Preface to the Second Edition
Since the appearance of this book in 1982, the significance of the legacy of Carl Schurz has, if anything, become more timely. With the steady increase of immigration to the United States, as well as the heightened debate about its benefits or disadvantages, it has become more important than ever to establish the proper framework for the absorption of the newcomers. Schurz's solution to this problem, assimilation with the retention of each newcomer's ethnic heritage, while no longer put in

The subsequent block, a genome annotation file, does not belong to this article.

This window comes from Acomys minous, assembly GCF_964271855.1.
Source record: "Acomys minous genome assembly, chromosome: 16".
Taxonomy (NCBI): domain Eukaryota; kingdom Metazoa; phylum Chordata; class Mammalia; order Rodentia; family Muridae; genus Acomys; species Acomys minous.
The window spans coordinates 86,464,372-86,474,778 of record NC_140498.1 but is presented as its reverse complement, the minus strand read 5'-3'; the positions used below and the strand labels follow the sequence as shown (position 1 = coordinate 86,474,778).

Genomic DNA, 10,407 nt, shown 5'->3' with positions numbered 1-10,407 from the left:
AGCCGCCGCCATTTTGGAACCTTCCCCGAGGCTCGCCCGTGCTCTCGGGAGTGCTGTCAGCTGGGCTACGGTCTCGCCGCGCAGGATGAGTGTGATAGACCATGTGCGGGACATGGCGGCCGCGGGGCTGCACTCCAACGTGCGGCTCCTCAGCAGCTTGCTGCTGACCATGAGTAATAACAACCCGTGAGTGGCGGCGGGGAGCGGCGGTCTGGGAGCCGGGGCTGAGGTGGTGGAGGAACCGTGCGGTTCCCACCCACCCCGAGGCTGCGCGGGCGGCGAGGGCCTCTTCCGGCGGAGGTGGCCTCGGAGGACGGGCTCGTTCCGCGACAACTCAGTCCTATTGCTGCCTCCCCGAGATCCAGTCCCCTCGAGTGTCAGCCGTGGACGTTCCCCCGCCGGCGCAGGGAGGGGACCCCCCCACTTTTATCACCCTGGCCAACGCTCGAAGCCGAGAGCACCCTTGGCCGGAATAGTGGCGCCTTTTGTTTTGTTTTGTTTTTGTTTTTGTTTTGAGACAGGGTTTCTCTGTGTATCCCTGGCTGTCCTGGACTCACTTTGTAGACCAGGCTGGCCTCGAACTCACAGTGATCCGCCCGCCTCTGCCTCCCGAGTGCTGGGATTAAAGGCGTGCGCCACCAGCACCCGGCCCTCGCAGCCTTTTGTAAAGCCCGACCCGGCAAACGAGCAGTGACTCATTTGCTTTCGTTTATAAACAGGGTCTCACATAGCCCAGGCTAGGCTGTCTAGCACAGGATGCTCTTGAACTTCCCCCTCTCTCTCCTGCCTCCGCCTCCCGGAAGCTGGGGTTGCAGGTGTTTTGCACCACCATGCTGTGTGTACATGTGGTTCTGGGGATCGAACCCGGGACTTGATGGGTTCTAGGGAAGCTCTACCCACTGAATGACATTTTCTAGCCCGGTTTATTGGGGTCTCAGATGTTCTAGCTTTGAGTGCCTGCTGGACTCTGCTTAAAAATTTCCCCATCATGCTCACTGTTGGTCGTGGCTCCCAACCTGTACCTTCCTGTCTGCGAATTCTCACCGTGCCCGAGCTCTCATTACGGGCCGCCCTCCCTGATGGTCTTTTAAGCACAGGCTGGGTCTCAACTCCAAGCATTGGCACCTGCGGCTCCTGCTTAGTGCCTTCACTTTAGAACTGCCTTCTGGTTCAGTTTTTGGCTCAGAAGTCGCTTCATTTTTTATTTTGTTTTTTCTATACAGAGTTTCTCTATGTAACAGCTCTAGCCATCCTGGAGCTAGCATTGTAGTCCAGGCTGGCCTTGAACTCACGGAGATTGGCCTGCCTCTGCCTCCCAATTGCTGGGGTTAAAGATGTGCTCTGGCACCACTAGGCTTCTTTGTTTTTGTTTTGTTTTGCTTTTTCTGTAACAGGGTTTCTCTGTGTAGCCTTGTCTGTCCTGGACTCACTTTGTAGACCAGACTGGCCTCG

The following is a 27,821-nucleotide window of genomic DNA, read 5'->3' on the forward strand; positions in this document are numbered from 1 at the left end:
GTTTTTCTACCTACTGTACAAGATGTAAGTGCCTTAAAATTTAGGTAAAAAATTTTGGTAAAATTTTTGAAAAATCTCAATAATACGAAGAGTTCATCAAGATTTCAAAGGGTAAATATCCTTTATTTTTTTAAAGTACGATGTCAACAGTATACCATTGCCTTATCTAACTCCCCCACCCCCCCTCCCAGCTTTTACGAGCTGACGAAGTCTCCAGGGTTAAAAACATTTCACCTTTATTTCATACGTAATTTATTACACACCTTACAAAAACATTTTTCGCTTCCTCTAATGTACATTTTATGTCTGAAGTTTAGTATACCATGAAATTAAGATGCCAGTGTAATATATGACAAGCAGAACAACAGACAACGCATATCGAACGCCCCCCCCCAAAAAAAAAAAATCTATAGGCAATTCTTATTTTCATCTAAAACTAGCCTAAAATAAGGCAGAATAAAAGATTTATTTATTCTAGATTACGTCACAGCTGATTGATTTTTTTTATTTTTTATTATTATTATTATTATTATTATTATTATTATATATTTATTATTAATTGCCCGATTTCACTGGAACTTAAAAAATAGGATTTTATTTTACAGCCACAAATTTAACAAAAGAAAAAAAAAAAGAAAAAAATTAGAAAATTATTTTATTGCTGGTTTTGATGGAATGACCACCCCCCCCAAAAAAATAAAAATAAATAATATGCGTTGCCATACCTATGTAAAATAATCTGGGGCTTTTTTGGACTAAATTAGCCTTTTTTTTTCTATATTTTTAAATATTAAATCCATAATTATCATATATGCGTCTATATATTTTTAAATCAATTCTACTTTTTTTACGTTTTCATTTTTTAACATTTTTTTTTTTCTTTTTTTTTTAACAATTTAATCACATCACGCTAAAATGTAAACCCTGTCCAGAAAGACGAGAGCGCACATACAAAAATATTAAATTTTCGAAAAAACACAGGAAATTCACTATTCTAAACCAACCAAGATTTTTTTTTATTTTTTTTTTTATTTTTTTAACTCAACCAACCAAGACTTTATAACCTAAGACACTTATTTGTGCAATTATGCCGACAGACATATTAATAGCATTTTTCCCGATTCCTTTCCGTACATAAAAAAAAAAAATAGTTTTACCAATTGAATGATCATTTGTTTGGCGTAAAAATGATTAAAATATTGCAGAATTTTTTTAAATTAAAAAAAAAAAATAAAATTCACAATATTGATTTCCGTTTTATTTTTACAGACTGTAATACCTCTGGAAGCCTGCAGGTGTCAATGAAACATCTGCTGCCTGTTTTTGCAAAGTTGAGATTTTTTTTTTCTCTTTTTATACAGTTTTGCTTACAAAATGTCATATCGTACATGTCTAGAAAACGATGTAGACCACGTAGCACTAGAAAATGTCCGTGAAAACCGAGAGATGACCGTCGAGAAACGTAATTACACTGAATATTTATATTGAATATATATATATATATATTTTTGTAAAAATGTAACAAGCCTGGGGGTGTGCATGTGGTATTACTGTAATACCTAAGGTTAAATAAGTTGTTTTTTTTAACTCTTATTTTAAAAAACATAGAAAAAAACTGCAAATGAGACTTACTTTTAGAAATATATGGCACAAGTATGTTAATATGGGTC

... terms, is as valid today as it was in the nineteenth century when he first formulated it. In fact, his answer would seem to be the solution to our present difficulties, so that its message deserves to be as widely distributed as possible. The motto of the United States, E pluribus unum-Out of Many, Oneperfectly expresses the national commitment to the pluralistic society. While stressing the variegated origins of the American people, it also gives expression to their common beliefs, their commitment to the ideals shared by all the inhabitants of the United States. Thus, the fusion of ethnic identities and American values becomes of the utmost importance, and the example set by Carl Schurz might well be upheld today as a model for all immigrants. Schurz's insistence on Americanization while retaining one's ethnic heritage would seem to be the perfect answer to the problem confronting the United States today. And the fact that he rose to become a major general, United States Senator, and Secretary of the Interior, the highest offices ever occupied by a non-nativeborn citizen, lend even more credibility to his agency as a role model. Schurz also had an impact in another respect. While other nations pride themselves on their common, or presumed common, ethnicity or origin, thus framing their national pride about assumed hereditary traits binding the people, American nationalism has always rested upon the sharing of common ideals, the ideals of the Declaration of Independence and the Enlightenment. Again Carl Schurz showed clearly how necessary it was, and presumably is, for newcomers to embrace these ideals. A firm believer in democracy, he not only became enamored of the American system, but also sought to popularize it among his German-American compatriots. Moreover, he attempted to extend it and perfect its shortcomings. Thus, he fought for the abolition of the institution of slavery before the Civil War and the reform of the patronage system and city governments afterward. In addition, he preached tolerance of all groups, the blacks, the Jews, the Chinese, and even the Indians, though at first he had difficulty with the native Americans. And his unyielding opposition to imperialism, his conviction that the acquisition of overseas territories violated all American traditions certainly tends to be in line with present-day thinking.